A slight, delicate orchid with a penchant for travel is popping up in Miami-Dade County in disturbed and abandoned lots as well as in manicured and mulched garden beds. It is unbidden, not a native, and seems to be finding its way to new areas hither and yon.
Tracking down its identity has been a venture worthy of Inspector Clouseau, and finding the pollinator continues to be a scientific Tropic Hunt based on some cool clues and little-known facts. Much about it still mystifies.
Its one-inch flowers are mostly green, although the lip is white and pink. The leaves occasionally appear after the flower stalk. It grows in the ground, and when small, it has a roundish bulb that resembles a houseplant called the pregnant onion.
Because it's being spotted in locations miles apart, questions are buzzing: Why is this plant becoming comfortable in South Florida?
''It's an exciting botanical mystery. Where did it come from? And is it going to be a problem?'' said Suzanne Koptur, an ecologist at Florida International University. ``It's a very tough, strong orchid that seems to pop up from very small seeds that find what they need in that cypress mulch.''
Will it be like the African monk orchid, Oeceoclades maculata, which once made the list of invasive plants compiled by the Florida Exotic Pest Plant Council? That orchid has moved into all seven counties south of Lake Okeechobee, although it has been removed from the FEPPC's list of bad plants. Or will it be a harmless lounge-about like the lawn orchid Zeuxine strateumatica?
The monk orchid might displace native seedlings of tropical hardwoods, rare ferns, wildflowers of shady hammocks ''and even things like the wild coco, another native orchid, Eulophia alta ,'' Koptur said. Or, the monk orchid might be totally harmless. Experts disagree.
The new Eulophia orchid was first noticed last year by one of Koptur's neighbors, Harvey Bernstein, who found it growing in the mulch beds around his succulent collection. Bernstein is a plant curator at Fairchild Tropical Botanic Garden and more likely to spot an unusual specimen than most people.
When he didn't recognize the plant, he took it to Koptur, but she didn't recognize it, either.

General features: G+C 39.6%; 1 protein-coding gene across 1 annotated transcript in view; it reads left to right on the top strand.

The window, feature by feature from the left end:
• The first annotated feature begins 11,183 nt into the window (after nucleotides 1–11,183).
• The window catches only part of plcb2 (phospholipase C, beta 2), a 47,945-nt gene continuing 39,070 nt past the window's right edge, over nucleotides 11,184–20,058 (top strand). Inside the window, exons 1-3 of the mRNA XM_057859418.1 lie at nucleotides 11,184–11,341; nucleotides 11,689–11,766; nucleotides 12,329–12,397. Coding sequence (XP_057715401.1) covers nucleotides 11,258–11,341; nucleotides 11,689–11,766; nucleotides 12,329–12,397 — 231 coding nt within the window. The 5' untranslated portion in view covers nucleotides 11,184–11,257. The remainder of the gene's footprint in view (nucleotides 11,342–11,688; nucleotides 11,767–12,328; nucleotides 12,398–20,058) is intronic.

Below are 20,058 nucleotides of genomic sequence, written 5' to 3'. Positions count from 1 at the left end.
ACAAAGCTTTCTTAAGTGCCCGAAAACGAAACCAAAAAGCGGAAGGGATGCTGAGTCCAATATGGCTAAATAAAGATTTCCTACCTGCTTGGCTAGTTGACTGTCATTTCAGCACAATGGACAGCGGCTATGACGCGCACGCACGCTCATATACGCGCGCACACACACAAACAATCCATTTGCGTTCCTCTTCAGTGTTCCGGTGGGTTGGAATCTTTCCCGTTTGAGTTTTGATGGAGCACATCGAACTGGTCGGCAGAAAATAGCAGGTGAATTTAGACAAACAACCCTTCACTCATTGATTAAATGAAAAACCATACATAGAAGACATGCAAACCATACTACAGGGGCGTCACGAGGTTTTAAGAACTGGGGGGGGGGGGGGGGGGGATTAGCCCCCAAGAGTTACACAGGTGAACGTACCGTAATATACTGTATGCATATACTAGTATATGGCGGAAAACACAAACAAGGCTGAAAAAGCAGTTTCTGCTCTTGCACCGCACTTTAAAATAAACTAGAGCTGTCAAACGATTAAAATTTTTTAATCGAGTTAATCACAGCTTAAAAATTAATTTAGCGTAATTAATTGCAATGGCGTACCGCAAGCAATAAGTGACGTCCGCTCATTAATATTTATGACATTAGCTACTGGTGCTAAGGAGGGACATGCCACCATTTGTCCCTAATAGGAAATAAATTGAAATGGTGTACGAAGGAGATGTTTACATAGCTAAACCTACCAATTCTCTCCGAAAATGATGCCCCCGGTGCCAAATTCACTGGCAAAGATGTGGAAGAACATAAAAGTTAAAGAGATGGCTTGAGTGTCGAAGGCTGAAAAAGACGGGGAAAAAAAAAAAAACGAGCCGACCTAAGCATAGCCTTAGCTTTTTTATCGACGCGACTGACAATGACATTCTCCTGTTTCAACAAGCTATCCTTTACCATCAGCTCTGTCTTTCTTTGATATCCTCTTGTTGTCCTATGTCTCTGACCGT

It worked its way through several orchid growers until, finally, Bob Pemberton, a research associate with Fairchild, solved the name-that-orchid mystery.
The little orchid is Eulophia graminea. It hails from Southeast Asia, Burma and subtropical islands of the Pacific. It has become naturalized in northern Australia, and now, as if by magic, it is in the Redland, Miami Dade College's North Campus, Little River, South Miami and even in a parking lot on Virginia Key.
Until you get the hang of spotting them, young plants are slight enough to remain overlooked. The first rule of science: Be a good observer.
In Miami's Palm Grove neighborhood, just west of Belle Meade, orchid fancier Don Wallstedt found many eulophias growing in rocky soil in two empty lots.
''I saw these little flowers and knew it was an orchid but didn't know what kind,'' he said. ``I looked in Wild Orchids of Florida, which has every orchid that's ever been seen in Florida, and knew I had something unique.''
With the identity secured, the orchid sleuths turned to the next question: How did it get here?
There are Internet dealers. Pemberton found several of the plants for sale on eBay, as well as a Thai source offering the bulbs and even a source in Scotland offering plants. So it could have escaped from someone's local collection and made a beeline for the nearest mulch pile.
Its dust-like seeds may have been carried on the wind.
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